Judges at the United Nations’ highest court have dismissed Myanmar’s initial objection to the Southeast Asian nation’s accusations that it is responsible for the genocide against the Rohingya ethnic minority.
The July 22 decision clears the way for the highly charged case brought by Gambia to proceed to the International Court of Justice (ICJ), a process that will take years.
A small group of pro-Rohingya protesters gathered outside the court’s headquarters, the Peace Palace, ahead of the decision with a banner reading: “Speed up justice for the Rohingya. Generations of genocide survivors can’t wait.” A protester stamps a large photo of Myanmar’s military government leader Senior General Min Aung Hlaing.
Myanmar’s military launched a clearance operation in Rakhine State in 2017 after attacks by Rohingya insurgent groups. More than 700,000 Rohingya have fled to neighboring Bangladesh, and Myanmar’s security forces have been accused of gang-raping, killing and setting fire to thousands of Rohingya homes.
The case is Gambia
Amid international outrage towards the Rohingya, Gambia filed a case at the World Court in November 2019, alleging that Myanmar is violating the Genocide Convention. The nation argued that both The Gambia and Myanmar are parties to the Convention and that all signatories have a duty to ensure its implementation.
The Gambia, a predominantly Muslim country, is supported by the 57-member Organization for Islamic Cooperation (OIC). Gambia’s Attorney General and Justice Minister Dauda Jallo insisted in February that the case should go ahead and that it was brought by his country, not the OIC. Jalo told the court, “We are not proxies of anyone.
In 2019, lawyers representing The Gambia at the ICJ outlined their allegations of genocide by showing judges maps, satellite images and graphic images of military operations. As a result, the court ordered Myanmar to do everything possible to prevent the genocide against the Rohingya. The interim ruling was intended to protect minorities while the case is decided in The Hague, a process that can take years.
How has Myanmar responded?
Lawyers representing Myanmar argued in February that the case should be thrown out because the World Court only hears cases between states and Gambia brought the Rohingya case on behalf of the Organization of Islamic Cooperation.
They also claimed that Gambia could not bring the case to court because it was not directly linked to the Myanmar incident and there was no legal dispute between the two countries before the case was filed.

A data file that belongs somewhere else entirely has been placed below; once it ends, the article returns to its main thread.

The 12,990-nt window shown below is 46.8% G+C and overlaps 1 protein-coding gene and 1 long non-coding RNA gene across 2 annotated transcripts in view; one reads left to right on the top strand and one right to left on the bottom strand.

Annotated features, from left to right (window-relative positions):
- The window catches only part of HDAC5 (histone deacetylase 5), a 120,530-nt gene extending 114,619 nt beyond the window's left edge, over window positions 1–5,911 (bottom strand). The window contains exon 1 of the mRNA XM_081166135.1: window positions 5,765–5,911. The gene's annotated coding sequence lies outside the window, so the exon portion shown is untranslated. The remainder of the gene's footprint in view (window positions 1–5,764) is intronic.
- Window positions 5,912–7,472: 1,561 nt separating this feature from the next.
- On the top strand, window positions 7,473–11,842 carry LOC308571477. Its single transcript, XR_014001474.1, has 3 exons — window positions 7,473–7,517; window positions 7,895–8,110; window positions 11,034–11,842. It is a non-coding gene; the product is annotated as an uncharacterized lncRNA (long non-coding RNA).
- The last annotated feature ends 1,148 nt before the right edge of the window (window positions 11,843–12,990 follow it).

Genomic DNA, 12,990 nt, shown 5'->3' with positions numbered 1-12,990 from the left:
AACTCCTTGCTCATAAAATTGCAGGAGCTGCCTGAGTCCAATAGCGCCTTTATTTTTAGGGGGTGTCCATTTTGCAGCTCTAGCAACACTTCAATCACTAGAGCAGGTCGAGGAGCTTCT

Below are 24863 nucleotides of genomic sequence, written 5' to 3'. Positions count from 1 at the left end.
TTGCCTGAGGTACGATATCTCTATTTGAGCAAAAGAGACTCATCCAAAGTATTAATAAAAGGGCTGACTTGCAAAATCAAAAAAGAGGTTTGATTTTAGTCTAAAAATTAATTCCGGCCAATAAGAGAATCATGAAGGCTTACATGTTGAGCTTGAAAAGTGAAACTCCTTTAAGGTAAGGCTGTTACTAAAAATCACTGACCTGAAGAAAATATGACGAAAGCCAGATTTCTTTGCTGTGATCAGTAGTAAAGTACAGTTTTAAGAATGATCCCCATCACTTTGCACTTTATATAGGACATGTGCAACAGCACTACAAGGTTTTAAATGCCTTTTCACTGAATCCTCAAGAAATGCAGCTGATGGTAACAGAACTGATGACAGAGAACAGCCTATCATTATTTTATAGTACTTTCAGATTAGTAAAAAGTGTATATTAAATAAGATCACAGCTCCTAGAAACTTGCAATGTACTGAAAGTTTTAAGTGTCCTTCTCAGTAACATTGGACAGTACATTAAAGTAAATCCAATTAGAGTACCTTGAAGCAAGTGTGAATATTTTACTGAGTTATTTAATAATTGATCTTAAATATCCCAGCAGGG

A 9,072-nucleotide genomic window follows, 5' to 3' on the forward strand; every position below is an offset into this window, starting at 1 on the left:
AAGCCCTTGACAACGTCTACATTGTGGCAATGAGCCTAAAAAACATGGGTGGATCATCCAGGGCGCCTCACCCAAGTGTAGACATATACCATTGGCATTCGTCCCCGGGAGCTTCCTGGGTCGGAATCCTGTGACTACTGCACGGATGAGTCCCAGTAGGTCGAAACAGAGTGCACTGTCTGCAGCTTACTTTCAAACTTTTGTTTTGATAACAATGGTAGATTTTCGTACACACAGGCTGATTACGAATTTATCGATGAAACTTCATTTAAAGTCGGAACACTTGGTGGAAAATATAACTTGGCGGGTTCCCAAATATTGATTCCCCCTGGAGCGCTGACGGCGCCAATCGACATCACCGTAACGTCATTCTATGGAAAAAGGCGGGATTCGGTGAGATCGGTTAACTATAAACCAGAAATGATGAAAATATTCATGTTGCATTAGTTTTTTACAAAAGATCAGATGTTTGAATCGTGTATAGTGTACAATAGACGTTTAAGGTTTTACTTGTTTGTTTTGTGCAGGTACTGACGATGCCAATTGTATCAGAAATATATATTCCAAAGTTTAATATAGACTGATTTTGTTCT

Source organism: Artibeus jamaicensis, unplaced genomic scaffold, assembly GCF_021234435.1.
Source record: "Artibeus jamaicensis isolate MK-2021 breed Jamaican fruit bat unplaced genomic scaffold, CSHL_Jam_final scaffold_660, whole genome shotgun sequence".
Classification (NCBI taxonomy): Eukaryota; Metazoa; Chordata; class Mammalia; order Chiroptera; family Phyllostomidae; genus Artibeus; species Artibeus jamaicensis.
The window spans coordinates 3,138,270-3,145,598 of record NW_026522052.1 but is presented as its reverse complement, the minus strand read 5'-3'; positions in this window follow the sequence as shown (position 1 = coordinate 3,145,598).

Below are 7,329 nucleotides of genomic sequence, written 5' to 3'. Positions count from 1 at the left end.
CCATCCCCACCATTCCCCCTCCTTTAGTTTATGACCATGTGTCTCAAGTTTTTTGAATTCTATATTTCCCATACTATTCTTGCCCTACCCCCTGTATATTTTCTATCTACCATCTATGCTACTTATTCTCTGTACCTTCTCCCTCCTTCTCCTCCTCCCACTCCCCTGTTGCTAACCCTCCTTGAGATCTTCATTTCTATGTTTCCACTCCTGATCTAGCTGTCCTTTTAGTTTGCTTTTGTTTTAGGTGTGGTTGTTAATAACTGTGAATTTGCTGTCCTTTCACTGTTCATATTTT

The ICJ case was complicated by the military coup in Myanmar last year. The Southeast Asian nation’s decision to allow the military-installed government to represent the country at the February hearing drew sharp criticism. A shadow administration known as the National Unity Government, made up of representatives including elected lawmakers barred from taking their seats by a 2021 military coup, argued that it should represent Myanmar at the court.
International support for Gambia
The Netherlands and Canada are supporting The Gambia, saying in 2020 that the country “has taken a commendable step towards ending impunity for atrocities in Myanmar and upholding this commitment. Canada and the Netherlands consider it our obligation to support these efforts which are of concern to all humanity.”
In March, US Secretary of State Anthony Blinken said the violent crackdown on the Rohingya population in Myanmar amounted to genocide.
The ICJ’s ruling set the stage for the court’s hearing, airing evidence of atrocities against the Rohingya that rights groups and a UN investigation say amount to violations of the 1948 Genocide Convention.
The International Court of Justice rules on disputes between states. It is not affiliated with the International Criminal Court, based in The Hague, which holds individuals accountable for atrocities. ICC prosecutors are investigating crimes committed against Rohingyas who were forced to flee to Bangladesh.
ICJ judgments are binding on Myanmar, and cannot be appealed. But the court has no way to enforce it. Cases at the ICJ often drag on for years, and no speedy closure can reasonably be expected. Also, commentators cited in international media reports have argued, the legal bar to conviction for genocide is too high.
To date, only three cases of genocide have been recognized worldwide since World War II: Cambodia (late 1970s), Rwanda (1994), and Srebrenica, Bosnia (1995).